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Last Months of Sandy Simon: A Film of Tears, Triumph

July 09, 1985|TIA GINDICK | Times Staff Writer

It was only natural to expect a tear-jerker. Here was Sandy Simon, a dynamic redhead with her four sons, a handsome and wealthy husband, everything in life going for her until, at 47, she was diagnosed with chronic myelogenous leukemia. The prognosis: three to five years to live.

And now, a film about her last months, her efforts to create a hospice movement in Los Angeles, her family and how they coped with the anxiety and slow torture of losing someone they loved. As movies go, this could have been grim--not to mention a weird invasion of a family's privacy during an incredibly difficult and personal time.

But it is not. Thoughtful and moving, yes, often brutally honest; but not maudlin, not a seven-hanky weeper. Maybe because that wasn't Sandra Simon's style. If anything, the 47-minute film, written and directed by Dan E. Weisburd (whose 1968 documentary "A Way Out of the Wilderness" was nominated for an Academy Award), is a primer--not on how to die, but how to live out the last days of a terminal illness with grace and dignity.

"I wanted to preserve the passion my mother felt for the hospice movement," said Daniel Simon, the film's executive producer. His manner intense, insistent, he looked at the notes he'd made to himself before the interview at his father's home in Beverly Hills.

For the Record
Los Angeles Times Wednesday July 10, 1985 Home Edition View Part 5 Page 4 Column 1 View Desk 1 inches; 25 words Type of Material: Correction
The title of Daniel Arthur Simon's film about his mother Sandra Simon was incorrectly given as "And If I Die . . . " in Tuesday's View section. The correct title is "If I Should Die . . . . "

'To Say It Right'

He'd thought so much about all of this, yet he wanted to say it right so that people would understand what this film was all about and why he'd wanted it made.

"It seemed to me that so much of what she could give . . . her counsel, her wisdom, her teaching . . . would go with her if we didn't have a film. Of course, it's not only an educational tool, but also a beautiful memory that we'll always have."

He paused, glanced at his father, John B. Simon (who's known as Jack), sitting next to him on the flower-print sofa. "If I'd written a book, it would have been easier on the family. It might have been the same if she (his mother) wasn't so attractive to look at, so articulate, so passionate. She wasn't coached or anything, but she did it (speaking to the camera) so well, don't you think?"

A Golden Family

The Simons would have seemed a golden family. Married when Sandra Bernard was 17 and Jack Simon 24, they started with nothing and together built two companies, National Auto Glass and West Coast Glass Distributors. They had four sons--Mark, now 36; Ken, 28; Jon, 27; Daniel, 23--with whom they were always close.

As the companies became more successful, the Simons lived a progressively more comfortable life. They traveled, entertained and 10 years ago moved from the San Fernando Valley to a sprawling, beautifully decorated home in Beverly Hills. But even before that, Sandy Simon, who had initially worked full time as vice president of the firms, was able to pull away and pursue other interests. A voracious reader, she began exploring dream therapy, meditation and parapsychology. She took classes at UCLA and eventually, with the Rev. Clifton King and clinical psychologist Loriene Chase, began conducting what they called New Dimension Seminars.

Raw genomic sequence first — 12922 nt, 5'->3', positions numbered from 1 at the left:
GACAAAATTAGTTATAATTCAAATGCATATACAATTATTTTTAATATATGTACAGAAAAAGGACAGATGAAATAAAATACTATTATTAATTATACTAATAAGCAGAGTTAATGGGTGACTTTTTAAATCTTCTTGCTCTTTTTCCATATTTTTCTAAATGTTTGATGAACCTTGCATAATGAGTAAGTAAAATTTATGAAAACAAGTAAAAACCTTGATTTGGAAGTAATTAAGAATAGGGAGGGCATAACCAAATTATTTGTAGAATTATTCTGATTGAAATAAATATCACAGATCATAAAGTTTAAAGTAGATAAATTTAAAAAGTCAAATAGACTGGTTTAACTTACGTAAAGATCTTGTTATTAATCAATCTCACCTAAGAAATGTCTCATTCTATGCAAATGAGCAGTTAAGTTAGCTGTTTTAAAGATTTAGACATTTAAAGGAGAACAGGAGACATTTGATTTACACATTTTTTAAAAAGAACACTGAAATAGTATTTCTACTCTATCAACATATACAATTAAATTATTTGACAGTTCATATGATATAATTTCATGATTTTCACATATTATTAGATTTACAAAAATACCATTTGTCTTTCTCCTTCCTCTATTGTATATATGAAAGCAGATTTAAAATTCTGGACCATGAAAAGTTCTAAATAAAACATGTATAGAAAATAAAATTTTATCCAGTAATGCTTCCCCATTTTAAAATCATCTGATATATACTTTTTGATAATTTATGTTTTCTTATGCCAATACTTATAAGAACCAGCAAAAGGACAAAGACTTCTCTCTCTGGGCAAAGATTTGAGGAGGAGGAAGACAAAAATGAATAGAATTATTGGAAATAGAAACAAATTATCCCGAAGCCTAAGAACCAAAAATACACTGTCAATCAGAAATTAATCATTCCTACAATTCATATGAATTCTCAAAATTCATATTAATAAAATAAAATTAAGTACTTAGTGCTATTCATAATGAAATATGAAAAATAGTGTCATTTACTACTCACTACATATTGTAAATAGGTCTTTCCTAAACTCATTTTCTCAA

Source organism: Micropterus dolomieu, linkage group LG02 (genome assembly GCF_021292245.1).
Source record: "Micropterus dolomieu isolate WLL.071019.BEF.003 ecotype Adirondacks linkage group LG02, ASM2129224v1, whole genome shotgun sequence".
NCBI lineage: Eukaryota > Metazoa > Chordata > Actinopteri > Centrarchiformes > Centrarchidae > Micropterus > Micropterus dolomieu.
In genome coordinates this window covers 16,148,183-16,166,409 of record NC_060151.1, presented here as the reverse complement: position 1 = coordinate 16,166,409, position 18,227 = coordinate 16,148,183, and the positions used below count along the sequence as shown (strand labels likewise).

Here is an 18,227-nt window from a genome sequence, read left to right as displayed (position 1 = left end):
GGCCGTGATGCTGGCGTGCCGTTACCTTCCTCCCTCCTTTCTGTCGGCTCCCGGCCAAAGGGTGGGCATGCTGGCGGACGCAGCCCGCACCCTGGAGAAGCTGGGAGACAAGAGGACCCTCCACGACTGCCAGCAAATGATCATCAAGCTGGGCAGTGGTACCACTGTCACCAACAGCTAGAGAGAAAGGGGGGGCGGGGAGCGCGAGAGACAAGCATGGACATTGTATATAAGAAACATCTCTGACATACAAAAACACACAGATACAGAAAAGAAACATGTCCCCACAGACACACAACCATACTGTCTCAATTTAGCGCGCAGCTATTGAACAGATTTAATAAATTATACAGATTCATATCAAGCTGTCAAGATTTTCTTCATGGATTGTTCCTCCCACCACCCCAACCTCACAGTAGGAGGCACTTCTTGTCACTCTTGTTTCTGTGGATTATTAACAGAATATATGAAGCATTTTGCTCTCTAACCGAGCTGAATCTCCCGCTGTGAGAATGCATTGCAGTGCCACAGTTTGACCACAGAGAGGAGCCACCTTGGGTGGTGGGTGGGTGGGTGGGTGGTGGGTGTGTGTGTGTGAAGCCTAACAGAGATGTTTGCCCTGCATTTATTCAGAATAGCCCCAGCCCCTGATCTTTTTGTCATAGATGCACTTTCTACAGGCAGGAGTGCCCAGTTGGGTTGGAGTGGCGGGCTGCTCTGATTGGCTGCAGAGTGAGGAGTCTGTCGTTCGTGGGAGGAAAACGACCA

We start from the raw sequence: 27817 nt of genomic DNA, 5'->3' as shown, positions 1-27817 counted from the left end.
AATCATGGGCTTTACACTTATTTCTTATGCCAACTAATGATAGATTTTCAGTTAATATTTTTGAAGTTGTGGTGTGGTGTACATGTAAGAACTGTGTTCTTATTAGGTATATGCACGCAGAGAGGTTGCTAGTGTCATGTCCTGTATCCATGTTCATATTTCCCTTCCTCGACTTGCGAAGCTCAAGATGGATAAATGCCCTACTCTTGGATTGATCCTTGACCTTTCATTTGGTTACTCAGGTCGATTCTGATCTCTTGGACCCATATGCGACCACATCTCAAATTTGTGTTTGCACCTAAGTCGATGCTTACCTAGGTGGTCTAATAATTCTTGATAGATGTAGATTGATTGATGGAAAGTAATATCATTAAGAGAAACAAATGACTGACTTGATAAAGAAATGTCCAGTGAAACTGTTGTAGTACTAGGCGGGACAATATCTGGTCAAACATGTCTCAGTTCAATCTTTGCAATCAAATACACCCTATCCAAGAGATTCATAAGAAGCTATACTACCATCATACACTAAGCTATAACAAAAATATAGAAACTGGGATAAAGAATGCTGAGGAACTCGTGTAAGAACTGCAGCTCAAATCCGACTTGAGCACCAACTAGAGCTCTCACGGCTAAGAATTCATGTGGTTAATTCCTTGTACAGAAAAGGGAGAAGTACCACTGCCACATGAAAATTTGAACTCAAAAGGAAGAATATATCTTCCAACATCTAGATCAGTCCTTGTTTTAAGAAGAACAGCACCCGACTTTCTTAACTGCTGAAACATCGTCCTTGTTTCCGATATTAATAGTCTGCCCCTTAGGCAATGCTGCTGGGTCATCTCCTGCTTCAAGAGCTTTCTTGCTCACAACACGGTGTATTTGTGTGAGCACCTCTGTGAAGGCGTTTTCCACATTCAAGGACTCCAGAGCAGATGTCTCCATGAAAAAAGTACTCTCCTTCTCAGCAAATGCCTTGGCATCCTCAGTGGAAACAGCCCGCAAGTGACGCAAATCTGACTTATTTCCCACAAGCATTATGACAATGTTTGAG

Dan Simon was 14 when his mother's illness was diagnosed; 21 when she died just a few days after attending his graduation from UC Berkeley in 1983. The film was his idea. He produced, financed (with $50,000 of his own money and $10,000 solicited from friends), appeared in it and now is marketing the film in cassette form for $200.

Proceeds above the initial investment will be divided equally, he has decided, among the Hospice of Los Angeles, the Sandra Simon Leukemia Research Fund and the Sandra Simon Hospice Volunteer Training Program at the Cedars-Sinai Medical Center Hospice Program.

What audience does he expect for "And If I Die . . . "? "Hospices, hospitals, universities and anyone else who might be interested. It's for people who are involved in care of the terminally ill, and also for those experiencing a terminal illness and their families."

Curious Experience

The making of "And If I Die . . ." had to be a curious experience for everyone involved. Their agreement was immediate, said Jack Simon. "My attitude since my sons were grown has been that I'd support them in anything." Though he had some idea what the presence of a camera in their lives would be like, he added with a wry smile at his son, "I didn't know it would be quite so revealing."

Some of it was familiar stuff: home-movie footage of Sandy Simon in her swimsuit playing Frisbee with her children, Jack Simon playing the trombone at a family party, Sandy with her arms around grandson Jason, now 8, as they looked at scenery during a family trip to Hawaii.

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